As I grew up in the game, my father and I spent hours talking about golf and swing technique, from the grip to positions at impact to conceptual aspects of the game and swing. I’ve continued to study and have conversations with knowledgeable golf professionals and players throughout my life. But back to my father, one thing he made very clear to me early on is that there is a big difference between understanding, learning, and practice.

Understanding and learning are two very different aspects of getting better at this game. The understanding part is where you actually grasp the basic concepts of a functionally correct golf swing. This includes the fundamentals of a proper grip, to the geometry of sound setup up, and alignment to the actual role and movements of the various parts of your body from start to finish.

Only after understanding can you begin the learning process of incorporating those fundamentals and mechanical movements into your own golf swing. I was taught and continue to believe the best way to do that is to start by posing in the various positions of a sound golf swing, then graduating to slow motion movement to connect those poses – address to takeaway to mid-backswing to top of backswing to first move down, half-way down…through impact and into the follow-through.

Finally, the practice part of the equation is the continual process of ingraining those motions so that you can execute the golf swing with consistency.

The only sure way to make progress in your golf is through technique improvement, whether it is a full swing with the driver or the small swings you make around the greens. There are no accomplished players who simply practice the same wrong things over and over. Whether it is something as simple as a grip alteration or modification to your set up position, or as complex as a new move in the swing, any of these changes require first that you understand…then clearly learn the new stuff. Only after it is learned can you begin to practice it so that it becomes ingrained.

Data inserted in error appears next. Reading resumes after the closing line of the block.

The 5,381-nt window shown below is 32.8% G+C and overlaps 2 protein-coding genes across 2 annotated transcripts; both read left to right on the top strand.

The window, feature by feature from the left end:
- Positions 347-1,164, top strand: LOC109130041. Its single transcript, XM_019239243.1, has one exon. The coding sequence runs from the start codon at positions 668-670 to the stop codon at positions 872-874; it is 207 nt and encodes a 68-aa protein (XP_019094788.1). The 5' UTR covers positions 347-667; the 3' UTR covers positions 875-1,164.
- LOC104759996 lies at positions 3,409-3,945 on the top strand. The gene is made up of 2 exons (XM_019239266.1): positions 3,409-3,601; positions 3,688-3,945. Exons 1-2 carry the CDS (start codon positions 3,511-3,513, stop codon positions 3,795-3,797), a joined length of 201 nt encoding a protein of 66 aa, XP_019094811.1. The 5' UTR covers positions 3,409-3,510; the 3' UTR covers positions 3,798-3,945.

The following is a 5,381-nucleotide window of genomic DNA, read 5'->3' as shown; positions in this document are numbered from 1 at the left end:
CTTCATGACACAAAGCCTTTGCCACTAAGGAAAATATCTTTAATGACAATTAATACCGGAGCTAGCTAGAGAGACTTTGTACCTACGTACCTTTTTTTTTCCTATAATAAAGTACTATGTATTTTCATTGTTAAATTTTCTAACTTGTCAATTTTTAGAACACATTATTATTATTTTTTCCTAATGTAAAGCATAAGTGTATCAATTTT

If you are trying to learn and perfect an improved path of your hands through impact, for example, the first step is to understand what it is you are trying to achieve. Only then can you learn it. Stop-action posing in the positions enables your muscles and mind to absorb your new objectives. Then, slow-motion swings allow your muscles to feel how to connect these new positions and begin to produce this new coordinated motion through them. As your body begins to get familiar with this new muscle activity, you can gradually speed up the moves with your attention focused on making sure that you are performing just as you learned.

As you get comfortable with the new muscle activity, you can begin making practice swings at half speed, then 3/4 speed, and finally full speed, always evaluating how well you are achieving your objectives of the new moves. This is the first stage of the practice process.

Only after you feel like you can repeat this new swing motion should you begin to put it into practice with a golf ball in the way. And even then, you should make your swings at half or ¾ speed so that you can concentrate on making the new swing – not hitting the ball.

The practice element of the process begins after the learning process is nearly complete. Practice allows you to ingrain this new learning so that it becomes a habit. To ensure your practice is most effective, make several practice swings for each ball you try to hit.

I hope all this makes sense. By separating understanding from the learning process, and that from the practice that makes it a habit — and getting them in the proper sequence — you can begin to make real improvements in your game.